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CR's 3D TV shoot-out: Samsungís LCD vs. Panasonicís plasma

Lee Stewart
03-12-2010, 07:43 PM
3D TV shoot-out: Samsung’s LCD vs. Panasonic’s plasma

March 12, 2010

As you might know from our previous blogs, we’ve been testing the first new 3D TVs on the market—Samsung’s 46-inch 7000- and 8000-series LCD TVs with LED backlights and 240Hz technology, and Panasonic’s 50-inch VT-20 series 1080p plasma. We bought the Samsung 7000-series set at retail, and purchased the 8000-series model and Panasonic’s plasma as pre-retail samples directly from the company.

For the purposes of our tests, we connected the TVs to each company’s new 3D Blu-ray player, and then switched them to see if the Samsung Blu-ray would work on the Panasonic TV, and vice versa. (They did.) While the Monsters vs. Aliens 3D Blu-ray disc played on both players—as it should per the Blu-ray 3D specification—the 3D demo disc from Panasonic, which includes clips from the Astro Boy movie, plus some sports and nature live sequences, would only play on the Panasonic Blu-ray player.

While we haven’t completed our comprehensive tests on these sets, we have already seen some performance differences between the models, which in the 3D mode are mirroring some of the differences we see when we test LCD and plasma TVs with regular high-definition programs.

So how did the TVs perform? As we’ve reported, when displaying 3D all three sets delivered impressive three-dimensional effects in full 1080p resolution. All were were able to provide a reasonably bright picture, which is advantageous when using 3D shutter glasses, which can make images appear dim.

Overall the Samsung sets provided excellent picture detail, with satisfying colors and contrast. But we did notice some cloudiness on both the 7000-series model—which uses a conventional edge LED backlight—and the 8000-series set—the first set we’ve seen that uses an edge LED backlight with local dimming—which can be distracting when viewing dark scenes. Also, both Samsung sets exhibited a degree of “crosstalk,” or ghosted images, on 3D content, indicating that the images for each eye weren’t being kept completely separate. It wasn’t so noticeable as to be distracting on all scenes, but when visible the image echoes diminished the 3D effect. We also noticed that if you tilted the 3D glasses, such as you would if you were lying down watching the TV, the picture would increasingly get dimmer.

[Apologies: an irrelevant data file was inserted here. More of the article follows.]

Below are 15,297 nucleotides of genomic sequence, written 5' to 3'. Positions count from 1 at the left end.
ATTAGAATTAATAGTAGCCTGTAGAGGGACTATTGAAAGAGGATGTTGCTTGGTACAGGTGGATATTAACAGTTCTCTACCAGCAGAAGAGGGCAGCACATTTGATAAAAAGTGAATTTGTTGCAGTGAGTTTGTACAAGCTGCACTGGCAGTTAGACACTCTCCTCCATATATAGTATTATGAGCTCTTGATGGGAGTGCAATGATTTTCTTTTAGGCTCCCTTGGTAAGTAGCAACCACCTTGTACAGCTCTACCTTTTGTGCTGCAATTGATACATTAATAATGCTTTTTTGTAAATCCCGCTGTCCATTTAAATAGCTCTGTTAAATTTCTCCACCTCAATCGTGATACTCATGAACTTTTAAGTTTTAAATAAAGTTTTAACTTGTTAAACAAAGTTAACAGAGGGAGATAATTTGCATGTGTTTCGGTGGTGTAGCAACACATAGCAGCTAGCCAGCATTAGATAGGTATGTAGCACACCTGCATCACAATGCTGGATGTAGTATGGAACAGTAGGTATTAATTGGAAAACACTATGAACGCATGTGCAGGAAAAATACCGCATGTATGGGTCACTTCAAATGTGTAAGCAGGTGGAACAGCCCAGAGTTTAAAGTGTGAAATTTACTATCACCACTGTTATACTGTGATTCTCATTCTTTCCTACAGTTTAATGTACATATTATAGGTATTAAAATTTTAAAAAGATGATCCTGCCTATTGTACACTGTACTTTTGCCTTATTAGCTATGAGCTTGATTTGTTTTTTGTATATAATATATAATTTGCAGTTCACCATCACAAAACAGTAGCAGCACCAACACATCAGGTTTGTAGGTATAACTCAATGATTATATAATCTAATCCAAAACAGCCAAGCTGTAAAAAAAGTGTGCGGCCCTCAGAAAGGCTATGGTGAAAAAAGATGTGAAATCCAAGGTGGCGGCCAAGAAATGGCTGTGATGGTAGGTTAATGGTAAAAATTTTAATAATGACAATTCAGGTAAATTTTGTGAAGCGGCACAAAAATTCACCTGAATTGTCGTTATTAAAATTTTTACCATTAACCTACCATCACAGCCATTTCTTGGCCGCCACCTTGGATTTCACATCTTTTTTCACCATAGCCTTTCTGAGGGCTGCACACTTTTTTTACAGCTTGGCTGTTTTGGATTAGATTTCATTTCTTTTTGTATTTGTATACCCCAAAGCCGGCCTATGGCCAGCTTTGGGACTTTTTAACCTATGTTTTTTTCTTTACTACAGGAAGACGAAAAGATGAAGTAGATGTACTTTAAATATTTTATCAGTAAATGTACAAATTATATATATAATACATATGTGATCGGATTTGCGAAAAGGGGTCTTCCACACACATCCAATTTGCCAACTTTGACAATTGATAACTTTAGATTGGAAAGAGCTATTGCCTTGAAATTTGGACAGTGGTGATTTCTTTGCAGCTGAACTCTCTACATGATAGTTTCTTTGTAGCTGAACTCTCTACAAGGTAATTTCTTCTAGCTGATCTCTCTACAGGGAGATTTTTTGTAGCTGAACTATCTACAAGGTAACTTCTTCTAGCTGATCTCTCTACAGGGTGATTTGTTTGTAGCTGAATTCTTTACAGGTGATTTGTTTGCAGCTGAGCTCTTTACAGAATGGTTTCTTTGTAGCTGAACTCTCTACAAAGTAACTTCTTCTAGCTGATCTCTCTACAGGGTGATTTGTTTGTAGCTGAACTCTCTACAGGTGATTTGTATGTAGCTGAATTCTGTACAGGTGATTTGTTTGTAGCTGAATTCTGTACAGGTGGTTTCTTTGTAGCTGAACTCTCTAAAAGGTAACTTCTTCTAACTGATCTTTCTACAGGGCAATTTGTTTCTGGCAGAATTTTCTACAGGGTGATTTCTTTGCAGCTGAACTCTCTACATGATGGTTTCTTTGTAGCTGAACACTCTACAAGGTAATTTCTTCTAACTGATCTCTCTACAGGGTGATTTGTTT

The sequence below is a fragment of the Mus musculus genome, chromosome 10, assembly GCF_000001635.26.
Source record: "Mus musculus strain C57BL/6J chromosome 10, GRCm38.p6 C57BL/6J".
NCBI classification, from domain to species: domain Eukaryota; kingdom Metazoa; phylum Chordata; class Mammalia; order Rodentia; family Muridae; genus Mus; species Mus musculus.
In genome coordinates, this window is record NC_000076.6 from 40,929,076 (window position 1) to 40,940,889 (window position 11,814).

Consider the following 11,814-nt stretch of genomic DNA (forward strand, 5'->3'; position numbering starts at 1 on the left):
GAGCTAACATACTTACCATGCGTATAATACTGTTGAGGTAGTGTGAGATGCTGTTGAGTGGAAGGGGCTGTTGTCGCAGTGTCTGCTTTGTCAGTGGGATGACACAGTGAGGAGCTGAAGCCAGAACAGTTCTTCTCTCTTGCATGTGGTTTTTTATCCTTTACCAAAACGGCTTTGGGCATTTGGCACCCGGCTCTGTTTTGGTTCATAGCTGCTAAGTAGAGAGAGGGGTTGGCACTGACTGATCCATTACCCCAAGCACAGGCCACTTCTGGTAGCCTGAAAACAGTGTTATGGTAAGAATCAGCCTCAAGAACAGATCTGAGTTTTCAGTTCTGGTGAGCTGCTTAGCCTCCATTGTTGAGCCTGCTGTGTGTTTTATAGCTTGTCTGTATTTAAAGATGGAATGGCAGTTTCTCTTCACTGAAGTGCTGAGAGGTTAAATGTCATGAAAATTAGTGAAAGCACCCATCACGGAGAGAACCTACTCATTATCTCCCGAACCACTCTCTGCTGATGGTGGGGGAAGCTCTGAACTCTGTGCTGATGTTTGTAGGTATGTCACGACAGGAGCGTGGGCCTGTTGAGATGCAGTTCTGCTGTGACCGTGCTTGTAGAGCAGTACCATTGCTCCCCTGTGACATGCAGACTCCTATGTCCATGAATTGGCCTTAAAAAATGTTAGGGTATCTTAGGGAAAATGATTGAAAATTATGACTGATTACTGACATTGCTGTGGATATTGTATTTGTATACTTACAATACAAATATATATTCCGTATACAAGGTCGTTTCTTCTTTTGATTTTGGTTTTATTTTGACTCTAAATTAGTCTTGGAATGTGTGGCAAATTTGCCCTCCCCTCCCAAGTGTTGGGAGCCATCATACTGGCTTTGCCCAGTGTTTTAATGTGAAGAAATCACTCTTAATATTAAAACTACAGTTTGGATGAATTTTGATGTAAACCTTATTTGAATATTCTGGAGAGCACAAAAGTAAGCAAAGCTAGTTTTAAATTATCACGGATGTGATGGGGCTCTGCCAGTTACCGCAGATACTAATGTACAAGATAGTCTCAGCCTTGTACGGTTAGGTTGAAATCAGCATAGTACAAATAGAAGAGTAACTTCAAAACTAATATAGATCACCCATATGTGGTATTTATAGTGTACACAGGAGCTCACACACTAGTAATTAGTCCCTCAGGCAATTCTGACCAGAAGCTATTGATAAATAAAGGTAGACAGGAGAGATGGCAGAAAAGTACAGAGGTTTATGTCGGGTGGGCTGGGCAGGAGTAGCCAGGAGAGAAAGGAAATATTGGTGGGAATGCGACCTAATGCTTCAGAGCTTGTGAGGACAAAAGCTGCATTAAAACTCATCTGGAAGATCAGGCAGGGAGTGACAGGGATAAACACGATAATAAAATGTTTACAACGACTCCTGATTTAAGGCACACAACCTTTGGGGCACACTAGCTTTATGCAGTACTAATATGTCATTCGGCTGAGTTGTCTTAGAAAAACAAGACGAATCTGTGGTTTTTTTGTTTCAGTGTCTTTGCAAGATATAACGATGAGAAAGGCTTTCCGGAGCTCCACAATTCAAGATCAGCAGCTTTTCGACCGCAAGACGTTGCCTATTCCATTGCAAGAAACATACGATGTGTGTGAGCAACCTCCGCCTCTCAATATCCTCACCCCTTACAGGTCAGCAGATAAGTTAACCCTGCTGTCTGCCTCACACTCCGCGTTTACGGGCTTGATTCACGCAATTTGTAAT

Panasonic says its VT20 sets (as well as the VT25 models that will arrive soon) have new features designed to help boost performance. One is its “infinite black” technology, intended to improve black-level performance. In fact, this TV’s black levels were excellent, the best we’ve seen from a TV since our review of Pioneer’s Kuro models. We also found picture detail to be excellent. Unusual for a plasma set is the inclusion of blur-reduction circuitry, which was extremely effective. Based on our preliminary tests, this TV may have the best anti-blur performance of any plasma we’ve ever tested (although we wonder why it’s a feature that has to be activated).

When viewing 3D content, the TV was absolutely free from crosstalk, with sharp, clean edges on objects in scenes. Also, the set’s virtually unlimited viewing angle with regular high-def programs held true with the 3D content we played, so even those viewing the screen from an angle could see a great picture. Also, there was no change in the picture if the 3D glasses were tilted sideways, unlike the LCD sets.

So what’s our initial reaction to these sets? All the tested sets can produce compelling, realistic three-dimensional images that can duplicate the excitement you’d get in a movie theater. But based on our preliminary tests, we give the Panasonic the edge. In the 3D mode, its lack of crosstalk and great black levels really made three-dimensional images pop. It also didn’t have any issues with backlight cloudiness, and offered a very wide viewing angle. But remember that we haven’t completed our final tests, and haven’t seen enough 3D sets to make any judgments about whether plasma or LCD is inherently a better technology for displaying 3D. But we can’t wait to get more sets into our TV Lab.

—James K. Willcox and Claudio Ciacci

http://blogs.consumerreports.org/electronics/2010/03/3d-tv-3dtv-comparison-test-reviews-labs-bluray-3d-content-3d-glasses-crosstalk-three-d.html

Lee Stewart
03-12-2010, 08:08 PM
Good to see that they switched the 3D BD players around and they worked with no issue.